Fun Facts: in South Africa bathing suites are called costumes, and there are more Indian people here than anywhere else in the world other than India.
So after a few days touring around Joberg, we have arrived at our destination for the next twelve weeks, African Enterprise. Upon arrival my eyes were immediately delighted to discover the beauty of where I live. My house is right next to a forest with a waterfall that I can hear from my window. Also, the animals are completely amazing. There are zebras (me and Emily went on a walk and saw four tonight, one of them way a baby!) , monkeys, leopards, black mambas (ok these are more terrifying but still cool), and lots and lots of bugs. Now I know discussing the weather is completely cliché and slightly uninteresting but I feel it is my duty to inform you all its like I live on a tropical island, all the time.
We had orientation this morning, in which we discussed very important security issues such as how to survive a monkey attacks 101, very important academic matters such as how to cram as many one in a lifetime opportunity field trips into a month, and very important scheduling issues such as Tea time is at Ten and Four every day. Team time is the equivalent of Kayla’s dream world. I have five times a day where I get all the coffee tea and baked goods I could every want or need, all locally grown and so delicious I think I will cry when I must again depend on Starbucks for my caffeine fixes.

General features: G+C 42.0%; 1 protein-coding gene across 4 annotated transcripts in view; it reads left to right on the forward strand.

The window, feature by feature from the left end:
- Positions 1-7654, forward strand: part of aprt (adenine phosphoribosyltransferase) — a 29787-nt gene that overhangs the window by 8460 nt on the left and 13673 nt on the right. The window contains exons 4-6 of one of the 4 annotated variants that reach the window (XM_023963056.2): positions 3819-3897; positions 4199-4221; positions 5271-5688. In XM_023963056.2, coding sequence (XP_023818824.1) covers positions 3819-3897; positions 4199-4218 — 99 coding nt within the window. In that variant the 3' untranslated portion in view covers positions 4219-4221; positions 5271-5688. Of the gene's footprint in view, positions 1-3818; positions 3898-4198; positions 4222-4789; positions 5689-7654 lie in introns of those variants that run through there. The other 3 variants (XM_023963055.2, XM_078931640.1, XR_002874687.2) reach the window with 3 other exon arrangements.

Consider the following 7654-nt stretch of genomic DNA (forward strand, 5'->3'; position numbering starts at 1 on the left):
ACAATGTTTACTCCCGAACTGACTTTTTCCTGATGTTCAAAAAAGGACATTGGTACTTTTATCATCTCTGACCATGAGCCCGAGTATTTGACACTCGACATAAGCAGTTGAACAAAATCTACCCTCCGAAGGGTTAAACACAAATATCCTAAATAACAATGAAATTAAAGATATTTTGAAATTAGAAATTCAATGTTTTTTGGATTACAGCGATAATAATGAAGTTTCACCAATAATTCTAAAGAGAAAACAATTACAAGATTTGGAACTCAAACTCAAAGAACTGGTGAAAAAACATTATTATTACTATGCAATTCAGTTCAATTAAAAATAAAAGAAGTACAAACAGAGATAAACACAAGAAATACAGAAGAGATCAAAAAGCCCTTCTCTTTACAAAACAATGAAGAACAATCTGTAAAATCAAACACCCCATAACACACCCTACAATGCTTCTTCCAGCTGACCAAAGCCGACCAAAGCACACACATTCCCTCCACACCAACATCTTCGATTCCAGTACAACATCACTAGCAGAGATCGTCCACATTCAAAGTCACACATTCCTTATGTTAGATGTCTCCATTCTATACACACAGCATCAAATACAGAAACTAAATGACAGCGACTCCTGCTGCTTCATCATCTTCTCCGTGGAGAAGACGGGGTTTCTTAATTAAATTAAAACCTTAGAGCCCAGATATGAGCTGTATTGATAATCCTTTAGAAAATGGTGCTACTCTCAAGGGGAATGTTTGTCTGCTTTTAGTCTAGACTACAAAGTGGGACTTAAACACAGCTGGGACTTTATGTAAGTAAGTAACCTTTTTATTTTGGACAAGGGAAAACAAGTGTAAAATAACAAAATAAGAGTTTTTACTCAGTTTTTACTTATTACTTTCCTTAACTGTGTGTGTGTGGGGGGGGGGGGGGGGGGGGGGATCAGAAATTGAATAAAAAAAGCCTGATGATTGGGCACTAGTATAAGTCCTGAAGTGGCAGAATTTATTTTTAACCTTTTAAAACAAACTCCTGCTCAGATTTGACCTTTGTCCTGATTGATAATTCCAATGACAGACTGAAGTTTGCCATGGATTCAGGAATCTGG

Classes also began today, a very unwelcome reality I was not ready for. These next six weeks of school will be so packed with papers and reading, I may resort to just becoming a monkey myself and living with them instead, kind of like Jane from Tarzan. However, if that plan falls through I’m still banking on the whole marrying rich plan. I have hope. In all honesty though, the opportunities I will get to experience are so mind-blowing (which I know sounds dramatic) I do not even know how to put into words all I will be doing. For example, just found out I’m living in a traditional Zulu village for 3 days in huts with only non-English speakers, followed by a 4 day safari in unfenced reserves. And that’s just the beginning.